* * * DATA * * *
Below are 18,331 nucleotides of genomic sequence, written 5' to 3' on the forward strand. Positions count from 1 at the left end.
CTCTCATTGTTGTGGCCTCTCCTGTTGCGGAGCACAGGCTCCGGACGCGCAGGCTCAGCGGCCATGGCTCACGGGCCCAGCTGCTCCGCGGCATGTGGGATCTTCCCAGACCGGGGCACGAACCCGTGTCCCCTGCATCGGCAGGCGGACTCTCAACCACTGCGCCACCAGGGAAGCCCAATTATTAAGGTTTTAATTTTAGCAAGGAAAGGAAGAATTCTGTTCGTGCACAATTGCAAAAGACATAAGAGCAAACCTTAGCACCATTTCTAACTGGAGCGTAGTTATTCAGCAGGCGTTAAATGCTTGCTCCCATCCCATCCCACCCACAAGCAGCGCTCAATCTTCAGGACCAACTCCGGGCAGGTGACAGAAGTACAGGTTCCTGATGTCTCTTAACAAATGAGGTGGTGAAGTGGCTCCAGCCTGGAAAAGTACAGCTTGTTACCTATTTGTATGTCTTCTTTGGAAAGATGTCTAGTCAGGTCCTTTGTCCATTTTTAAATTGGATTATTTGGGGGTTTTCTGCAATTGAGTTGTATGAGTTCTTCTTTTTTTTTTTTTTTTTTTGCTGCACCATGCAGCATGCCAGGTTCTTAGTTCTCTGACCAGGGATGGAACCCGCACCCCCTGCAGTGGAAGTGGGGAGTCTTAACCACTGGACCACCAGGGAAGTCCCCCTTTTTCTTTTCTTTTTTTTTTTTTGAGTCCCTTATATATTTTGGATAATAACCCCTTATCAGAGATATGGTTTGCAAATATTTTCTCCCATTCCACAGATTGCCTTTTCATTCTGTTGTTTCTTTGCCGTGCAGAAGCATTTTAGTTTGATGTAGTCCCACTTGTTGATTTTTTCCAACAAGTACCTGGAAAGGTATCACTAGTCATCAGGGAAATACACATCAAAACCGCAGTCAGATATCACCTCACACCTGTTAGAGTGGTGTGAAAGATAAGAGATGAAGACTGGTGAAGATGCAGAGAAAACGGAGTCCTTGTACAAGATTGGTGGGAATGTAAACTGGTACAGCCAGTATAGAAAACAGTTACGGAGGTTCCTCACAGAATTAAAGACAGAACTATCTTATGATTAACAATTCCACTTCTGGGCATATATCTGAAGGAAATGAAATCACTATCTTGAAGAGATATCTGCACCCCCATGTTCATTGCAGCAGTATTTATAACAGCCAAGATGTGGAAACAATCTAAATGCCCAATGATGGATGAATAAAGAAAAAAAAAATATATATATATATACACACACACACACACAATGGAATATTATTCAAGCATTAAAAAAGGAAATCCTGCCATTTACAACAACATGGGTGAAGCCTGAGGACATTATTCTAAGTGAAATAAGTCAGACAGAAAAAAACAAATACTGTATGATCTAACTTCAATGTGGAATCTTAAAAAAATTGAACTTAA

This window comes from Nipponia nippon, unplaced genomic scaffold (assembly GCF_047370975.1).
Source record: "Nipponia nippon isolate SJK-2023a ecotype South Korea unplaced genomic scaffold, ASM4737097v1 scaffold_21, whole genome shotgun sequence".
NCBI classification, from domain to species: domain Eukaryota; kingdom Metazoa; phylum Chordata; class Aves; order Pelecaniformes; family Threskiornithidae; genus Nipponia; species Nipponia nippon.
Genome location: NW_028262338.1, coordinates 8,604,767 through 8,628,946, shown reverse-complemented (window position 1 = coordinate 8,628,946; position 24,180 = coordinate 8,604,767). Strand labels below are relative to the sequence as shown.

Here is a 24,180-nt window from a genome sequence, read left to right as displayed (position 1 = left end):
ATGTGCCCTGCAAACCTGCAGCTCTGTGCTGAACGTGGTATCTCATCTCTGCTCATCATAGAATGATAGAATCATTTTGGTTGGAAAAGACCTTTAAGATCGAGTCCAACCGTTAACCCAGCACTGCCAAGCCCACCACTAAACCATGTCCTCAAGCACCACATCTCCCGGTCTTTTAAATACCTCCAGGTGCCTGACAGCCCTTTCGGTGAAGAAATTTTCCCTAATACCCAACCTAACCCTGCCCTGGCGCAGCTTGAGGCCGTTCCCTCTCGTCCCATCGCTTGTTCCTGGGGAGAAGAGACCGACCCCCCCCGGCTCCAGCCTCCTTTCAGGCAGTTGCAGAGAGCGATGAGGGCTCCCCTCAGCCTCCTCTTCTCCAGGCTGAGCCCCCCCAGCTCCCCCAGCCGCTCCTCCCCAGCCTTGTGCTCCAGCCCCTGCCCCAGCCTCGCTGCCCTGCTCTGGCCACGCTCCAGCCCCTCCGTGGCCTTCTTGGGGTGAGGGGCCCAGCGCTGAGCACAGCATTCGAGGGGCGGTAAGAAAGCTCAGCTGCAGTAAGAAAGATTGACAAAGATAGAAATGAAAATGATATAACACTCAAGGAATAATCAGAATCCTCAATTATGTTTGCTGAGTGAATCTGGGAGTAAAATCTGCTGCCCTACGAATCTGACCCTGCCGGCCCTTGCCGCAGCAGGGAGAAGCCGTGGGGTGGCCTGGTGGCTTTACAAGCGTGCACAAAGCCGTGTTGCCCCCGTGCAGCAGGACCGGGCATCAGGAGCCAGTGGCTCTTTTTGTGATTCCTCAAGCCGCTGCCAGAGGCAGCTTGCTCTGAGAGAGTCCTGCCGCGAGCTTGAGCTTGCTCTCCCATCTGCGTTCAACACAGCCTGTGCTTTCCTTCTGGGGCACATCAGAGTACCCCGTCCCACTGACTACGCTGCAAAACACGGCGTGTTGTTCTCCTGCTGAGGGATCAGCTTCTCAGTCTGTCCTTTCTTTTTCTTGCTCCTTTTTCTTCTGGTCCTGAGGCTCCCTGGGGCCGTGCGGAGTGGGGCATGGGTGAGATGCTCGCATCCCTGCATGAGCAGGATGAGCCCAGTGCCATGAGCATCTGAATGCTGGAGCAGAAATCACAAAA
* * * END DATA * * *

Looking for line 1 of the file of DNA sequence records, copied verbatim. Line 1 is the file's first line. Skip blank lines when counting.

Below are 18,331 nucleotides of genomic sequence, written 5' to 3' on the forward strand. Positions count from 1 at the left end.